POLLING 393 VOTES (50.6%), Gen. Mugisha Muntu was declared winner of the FDC party presidential race. He beat close rival Nathan Nandala Mafabi who got 360 votes (46%). Geoffrey Ekanya trailed with 17 votes (2.2%). The two losers gracefully accepted defeat and vowed to rally behind Gen. Muntu to build a stronger party. But they didn’t concede without raising a finger. Ekanya said Secretary General Alice Alaso’s failure to publish the register on time created some credibility problems for the process which must be rectified in future. Nandala was characteristically even more direct in his complaint.
Whereas he congratulated Muntu whom he described as a very strong candidate, Nandala accused Alaso of personally discrediting the process by abusing the proxy arrangement through which the absentee delegates representing the Diaspora were required to delegate people to vote in their name. These had to be cleared by Alaso as Secretary General. Nandala claimed the Teso politician abused this arrangement in the end, saying between 6-8 votes were irregularly cast and added onto the final tally.
He didn’t tell for whom these were cast but nevertheless he said Muntu was the winner and was going to be his party president for the next two years up to 2014. Muntu’s victory sparked wild jubilation which saw some party members like Alaso shed tears of joy. Muntu’s aide Ibrahim Kasozi collapsed during the victory procession inside the hall and had to be rushed out.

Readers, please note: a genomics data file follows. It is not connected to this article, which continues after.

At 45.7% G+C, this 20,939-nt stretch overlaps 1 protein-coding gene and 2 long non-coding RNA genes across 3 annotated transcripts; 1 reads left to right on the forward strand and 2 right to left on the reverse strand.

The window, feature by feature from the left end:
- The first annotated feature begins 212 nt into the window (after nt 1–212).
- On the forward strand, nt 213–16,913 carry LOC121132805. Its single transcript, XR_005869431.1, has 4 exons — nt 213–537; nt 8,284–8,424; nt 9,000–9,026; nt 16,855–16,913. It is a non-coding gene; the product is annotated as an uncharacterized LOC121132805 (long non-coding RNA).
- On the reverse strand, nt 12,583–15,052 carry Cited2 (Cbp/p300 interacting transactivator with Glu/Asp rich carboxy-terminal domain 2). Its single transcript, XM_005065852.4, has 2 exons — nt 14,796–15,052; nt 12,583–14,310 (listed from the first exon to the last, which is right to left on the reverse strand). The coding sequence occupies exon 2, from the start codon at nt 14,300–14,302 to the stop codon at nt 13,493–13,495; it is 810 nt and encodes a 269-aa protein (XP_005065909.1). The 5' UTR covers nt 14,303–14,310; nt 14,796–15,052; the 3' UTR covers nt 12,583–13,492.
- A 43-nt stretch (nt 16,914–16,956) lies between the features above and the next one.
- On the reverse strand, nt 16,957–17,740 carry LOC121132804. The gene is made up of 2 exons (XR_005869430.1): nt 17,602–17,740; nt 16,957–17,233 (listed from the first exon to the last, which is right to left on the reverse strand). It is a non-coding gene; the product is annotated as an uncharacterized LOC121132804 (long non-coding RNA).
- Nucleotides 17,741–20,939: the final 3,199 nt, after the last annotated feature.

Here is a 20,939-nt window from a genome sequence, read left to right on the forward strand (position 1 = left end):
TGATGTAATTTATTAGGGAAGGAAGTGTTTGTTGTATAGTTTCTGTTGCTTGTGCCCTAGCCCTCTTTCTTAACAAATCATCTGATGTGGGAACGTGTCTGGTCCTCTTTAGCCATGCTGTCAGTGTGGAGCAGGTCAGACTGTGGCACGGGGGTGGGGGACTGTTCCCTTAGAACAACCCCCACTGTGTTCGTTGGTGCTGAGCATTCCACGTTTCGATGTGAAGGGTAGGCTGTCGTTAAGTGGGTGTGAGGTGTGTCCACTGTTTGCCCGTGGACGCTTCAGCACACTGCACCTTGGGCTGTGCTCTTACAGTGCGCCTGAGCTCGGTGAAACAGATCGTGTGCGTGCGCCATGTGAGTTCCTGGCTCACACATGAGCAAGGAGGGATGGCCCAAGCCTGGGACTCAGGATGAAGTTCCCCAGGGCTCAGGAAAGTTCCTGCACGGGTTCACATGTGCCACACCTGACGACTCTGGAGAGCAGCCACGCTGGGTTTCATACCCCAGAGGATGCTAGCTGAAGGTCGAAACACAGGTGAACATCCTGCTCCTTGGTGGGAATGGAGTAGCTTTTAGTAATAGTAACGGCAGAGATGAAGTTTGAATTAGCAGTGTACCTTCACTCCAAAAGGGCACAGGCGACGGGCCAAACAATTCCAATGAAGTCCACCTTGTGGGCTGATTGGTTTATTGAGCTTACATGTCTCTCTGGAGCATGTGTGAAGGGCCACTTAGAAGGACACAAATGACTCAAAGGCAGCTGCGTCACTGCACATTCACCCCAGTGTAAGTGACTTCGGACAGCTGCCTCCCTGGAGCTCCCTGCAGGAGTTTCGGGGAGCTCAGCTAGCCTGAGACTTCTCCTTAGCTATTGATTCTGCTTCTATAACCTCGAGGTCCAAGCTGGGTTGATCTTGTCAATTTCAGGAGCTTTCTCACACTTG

He was yet to regain his senses at the time of writing this story. He has backed Muntu thrice for the slot of party president. Earlier in the day, Joyce Sebugwawo, another fanatical Muntu supporter attacked Col Besigye, Sam Njuba and Jack Sabiiti; rebuking them for not doing enough to restrain Nandala’s agents from making personal attacks on pro-Muntu MPs.
A number of factors buoyed Muntu into victory. All candidates brought their wives but Muntu simply stood out: his pretty wife who works as Country Director for African Development Bank in Mauritius was simply too hot.
The sight of a very styled up couple no doubt swung a few undecided voters in Muntu’s favour. His speech was simply the best: he was eloquent, accommodative, composed and reconciliatory despite provocative utterances Nandala’s agents kept hurling. His speech, in which he paid glowing tribute to Col Kizza Besigye saying he had known him as selfless for the last 30 years, harnessed the political capital he had accumulated at the WBS debate three days earlier. Besides using his 30 minutes to clarify wild allegations previously levelled against him such as being a mole, Muntu used the speech to reach out to his rivals saying “this isn’t about me, my brother Nathan or Geoffrey but about our party.” He also dispelled reports that he is weak or soft, wondering how he would lead such a fractured UPDF force of 100,000 officers and men for a straight 10 years. As usual, he recited his usual “by the grace of God” line which excited many. He also made several Kiswahili statements saying he is a soldier and knows when to apply his military credentials. Besigye’s neutrality was key: many claimed he was for Nandala but there was no evidence and there is no way Nandala would use Besigye’s name to get votes.